September is National Mushroom Month.
Lots of ways to celebrate with these vintage mushroom recipes that we have published to date.
Mycophagy, the act of consuming mushrooms, dates back to ancient times.
Edible mushroom species have been found in association with 13,000-year-old archaeological sites in Chile.
Ötzi, the mummy of a man who lived between 3400 and 3100 BCE in Europe, was found with two types of mushroom.
The Chinese value mushrooms for supposed medicinal properties as well as for food.
Ancient Romans and Greeks, particularly the upper classes, used mushrooms for culinary purposes. Food tasters were employed by Roman emperors to ensure that mushrooms were safe to eat
Mushroom Cooking Tips
- Select mushrooms that are firm with a fresh, smooth appearance. The surfaces of the mushroom should be dry, but not dried out, and appear plump.
- To prep button mushrooms, simply trim the stems. They’re usually clean enough without being washed.
- Brush off any debris from mushrooms with fingers or a damp paper towel, or rinse briefly under running water and pat dry with a paper towel. If the mushroom stem is tough, trim it before using.
- Black trumpet mushrooms bleed black when cooked, so blanch them in boiling water before sautéing them with other mushrooms.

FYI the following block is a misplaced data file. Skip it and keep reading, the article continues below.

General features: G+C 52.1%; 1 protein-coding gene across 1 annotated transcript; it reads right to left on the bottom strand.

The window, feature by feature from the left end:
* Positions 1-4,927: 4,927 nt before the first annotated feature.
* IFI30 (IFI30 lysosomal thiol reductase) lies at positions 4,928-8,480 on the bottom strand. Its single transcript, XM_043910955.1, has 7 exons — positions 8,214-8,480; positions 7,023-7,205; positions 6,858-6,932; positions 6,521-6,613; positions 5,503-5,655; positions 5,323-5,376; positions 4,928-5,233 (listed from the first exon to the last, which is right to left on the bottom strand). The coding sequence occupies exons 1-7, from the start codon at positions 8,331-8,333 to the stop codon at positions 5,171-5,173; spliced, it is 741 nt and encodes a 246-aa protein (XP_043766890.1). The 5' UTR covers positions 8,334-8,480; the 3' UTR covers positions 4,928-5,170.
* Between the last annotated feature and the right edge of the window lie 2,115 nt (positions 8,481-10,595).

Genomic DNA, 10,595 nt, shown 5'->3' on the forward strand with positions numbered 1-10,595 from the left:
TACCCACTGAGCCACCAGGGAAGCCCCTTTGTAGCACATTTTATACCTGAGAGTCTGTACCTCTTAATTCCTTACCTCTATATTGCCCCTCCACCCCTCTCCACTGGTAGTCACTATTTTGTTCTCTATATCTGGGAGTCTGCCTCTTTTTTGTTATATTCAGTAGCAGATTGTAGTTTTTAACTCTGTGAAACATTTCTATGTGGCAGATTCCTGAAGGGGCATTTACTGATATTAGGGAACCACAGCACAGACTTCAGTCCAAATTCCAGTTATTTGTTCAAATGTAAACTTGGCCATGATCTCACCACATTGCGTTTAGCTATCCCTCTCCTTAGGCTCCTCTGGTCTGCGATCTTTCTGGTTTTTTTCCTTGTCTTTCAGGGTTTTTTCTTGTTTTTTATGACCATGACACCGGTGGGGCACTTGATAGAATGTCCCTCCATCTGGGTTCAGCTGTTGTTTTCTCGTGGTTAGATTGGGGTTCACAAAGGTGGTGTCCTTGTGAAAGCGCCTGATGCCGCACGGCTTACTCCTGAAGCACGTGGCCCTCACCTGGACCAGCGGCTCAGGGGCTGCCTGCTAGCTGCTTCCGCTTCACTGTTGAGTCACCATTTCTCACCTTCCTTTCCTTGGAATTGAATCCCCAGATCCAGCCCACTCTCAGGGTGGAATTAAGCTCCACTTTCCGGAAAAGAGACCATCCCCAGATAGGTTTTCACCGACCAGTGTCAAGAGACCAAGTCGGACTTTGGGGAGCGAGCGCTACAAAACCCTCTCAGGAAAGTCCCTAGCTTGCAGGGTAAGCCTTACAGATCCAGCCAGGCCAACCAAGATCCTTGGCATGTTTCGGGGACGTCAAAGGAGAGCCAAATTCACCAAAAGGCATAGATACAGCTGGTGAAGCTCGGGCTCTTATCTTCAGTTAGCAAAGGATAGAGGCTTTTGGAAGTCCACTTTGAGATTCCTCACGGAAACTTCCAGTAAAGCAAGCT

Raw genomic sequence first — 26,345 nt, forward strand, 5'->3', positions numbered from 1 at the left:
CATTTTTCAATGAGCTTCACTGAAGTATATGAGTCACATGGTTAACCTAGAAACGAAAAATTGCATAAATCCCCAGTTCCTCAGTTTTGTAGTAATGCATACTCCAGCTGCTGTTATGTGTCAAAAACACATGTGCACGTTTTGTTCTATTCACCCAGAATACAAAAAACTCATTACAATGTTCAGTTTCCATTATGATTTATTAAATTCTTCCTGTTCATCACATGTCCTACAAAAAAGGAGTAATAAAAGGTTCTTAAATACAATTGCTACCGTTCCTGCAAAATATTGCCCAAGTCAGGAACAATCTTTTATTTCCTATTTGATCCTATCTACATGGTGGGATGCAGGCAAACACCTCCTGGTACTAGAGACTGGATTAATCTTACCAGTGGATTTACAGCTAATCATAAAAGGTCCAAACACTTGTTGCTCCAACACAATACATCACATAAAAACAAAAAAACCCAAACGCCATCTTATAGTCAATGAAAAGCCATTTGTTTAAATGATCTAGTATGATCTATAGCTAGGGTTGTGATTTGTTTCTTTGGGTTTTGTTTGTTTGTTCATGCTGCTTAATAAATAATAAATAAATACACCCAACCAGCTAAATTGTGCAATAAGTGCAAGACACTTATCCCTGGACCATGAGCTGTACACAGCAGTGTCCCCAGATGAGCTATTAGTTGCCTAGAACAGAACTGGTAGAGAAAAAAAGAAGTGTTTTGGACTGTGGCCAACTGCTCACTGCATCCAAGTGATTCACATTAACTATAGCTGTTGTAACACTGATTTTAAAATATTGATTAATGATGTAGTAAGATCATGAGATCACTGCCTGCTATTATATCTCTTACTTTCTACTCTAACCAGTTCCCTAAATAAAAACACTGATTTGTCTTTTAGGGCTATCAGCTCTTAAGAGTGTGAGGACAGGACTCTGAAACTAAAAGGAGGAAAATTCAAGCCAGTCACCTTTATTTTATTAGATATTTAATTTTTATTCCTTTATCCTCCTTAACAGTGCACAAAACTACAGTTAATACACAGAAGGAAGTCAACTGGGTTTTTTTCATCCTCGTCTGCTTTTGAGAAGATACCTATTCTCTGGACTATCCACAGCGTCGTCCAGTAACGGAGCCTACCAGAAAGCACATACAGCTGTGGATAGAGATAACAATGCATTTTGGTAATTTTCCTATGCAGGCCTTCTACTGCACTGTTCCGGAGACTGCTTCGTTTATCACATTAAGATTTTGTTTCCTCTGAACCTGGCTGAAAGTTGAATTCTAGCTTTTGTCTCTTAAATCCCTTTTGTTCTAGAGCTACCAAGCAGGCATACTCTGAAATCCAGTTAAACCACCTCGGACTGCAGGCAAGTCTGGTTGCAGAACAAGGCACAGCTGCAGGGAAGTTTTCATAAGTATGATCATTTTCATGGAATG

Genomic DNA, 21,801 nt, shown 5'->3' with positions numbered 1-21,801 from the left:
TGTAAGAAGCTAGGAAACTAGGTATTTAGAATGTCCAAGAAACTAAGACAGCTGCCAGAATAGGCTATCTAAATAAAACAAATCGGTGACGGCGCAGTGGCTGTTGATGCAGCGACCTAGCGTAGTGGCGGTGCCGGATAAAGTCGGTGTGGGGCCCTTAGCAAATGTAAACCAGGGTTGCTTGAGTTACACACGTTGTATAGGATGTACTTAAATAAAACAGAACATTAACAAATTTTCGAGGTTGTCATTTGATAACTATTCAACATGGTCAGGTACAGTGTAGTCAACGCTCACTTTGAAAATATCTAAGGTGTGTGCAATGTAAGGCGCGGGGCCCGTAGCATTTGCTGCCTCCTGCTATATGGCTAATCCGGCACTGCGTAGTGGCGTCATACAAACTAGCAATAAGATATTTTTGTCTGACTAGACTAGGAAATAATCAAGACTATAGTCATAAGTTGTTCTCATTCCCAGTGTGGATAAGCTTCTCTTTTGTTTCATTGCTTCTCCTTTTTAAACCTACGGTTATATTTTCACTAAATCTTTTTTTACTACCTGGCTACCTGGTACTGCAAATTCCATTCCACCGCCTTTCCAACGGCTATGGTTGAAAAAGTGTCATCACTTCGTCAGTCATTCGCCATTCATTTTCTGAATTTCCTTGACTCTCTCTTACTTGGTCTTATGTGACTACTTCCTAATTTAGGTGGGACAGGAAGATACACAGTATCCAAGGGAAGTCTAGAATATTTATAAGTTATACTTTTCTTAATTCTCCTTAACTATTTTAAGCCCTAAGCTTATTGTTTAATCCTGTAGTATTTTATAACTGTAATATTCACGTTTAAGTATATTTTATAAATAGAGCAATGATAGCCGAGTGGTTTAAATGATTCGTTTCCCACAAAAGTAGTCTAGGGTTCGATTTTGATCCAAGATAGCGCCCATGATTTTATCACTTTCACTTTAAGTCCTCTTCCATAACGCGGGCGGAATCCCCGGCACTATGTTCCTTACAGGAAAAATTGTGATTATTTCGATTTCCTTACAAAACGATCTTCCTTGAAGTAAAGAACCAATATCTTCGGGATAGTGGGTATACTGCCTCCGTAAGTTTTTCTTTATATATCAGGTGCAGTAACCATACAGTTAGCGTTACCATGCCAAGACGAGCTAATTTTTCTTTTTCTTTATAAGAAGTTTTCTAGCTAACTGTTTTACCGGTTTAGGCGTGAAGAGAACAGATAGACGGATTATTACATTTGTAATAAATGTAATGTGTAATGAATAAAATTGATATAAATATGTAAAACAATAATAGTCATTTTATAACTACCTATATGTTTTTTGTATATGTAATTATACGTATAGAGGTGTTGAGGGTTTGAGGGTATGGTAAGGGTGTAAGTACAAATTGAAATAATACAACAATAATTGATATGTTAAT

- To get porcini to soak up less oil and butter, add a pinch of salt when cooking them. Cover the mushrooms until they start to exude their liquid, then uncover them and let the liquid evaporate.
- Store mushrooms in original packaging or in a porous paper bag for prolonged shelf life. Some mushrooms may keep for up to one week in the refrigerator.
- Sear mushrooms for a more intense roasted, charred and smoky flavor and overall aroma. Roast mushrooms to get more sweet, salty and umami tastes with caramelized, nutty, and buttery flavors.
- Mushrooms are naturally low in sodium plus their umami counterbalances saltiness so less salt can be used in a dish without compromising flavor.
- Meaty mushrooms are low in calories, fat-free, and can be a delicious substitute for higher-calorie ingredients.
Most mushrooms sold in supermarkets have been commercially grown on mushroom farms.
The most popular of these, Agaricus bisporus, is considered safe for most people to eat because it is grown in controlled, sterilized environments.
Several varieties of A. bisporus are grown commercially, including whites, crimini, and portobello. Other cultivated species available at many grocers include Hericium erinaceus, shiitake, maitake (hen-of-the-woods), Pleurotus, and enoki.
Black Trumpet Mushroom
Charcoal Burner Mushroom
Lions Mane Mushroom
Known for their delicate texture and mild flavor are Oyster mushrooms (Pleurotus ostreatus), which get their name from the fact that they typically have a broad, thin, oyster or fan-shaped cap.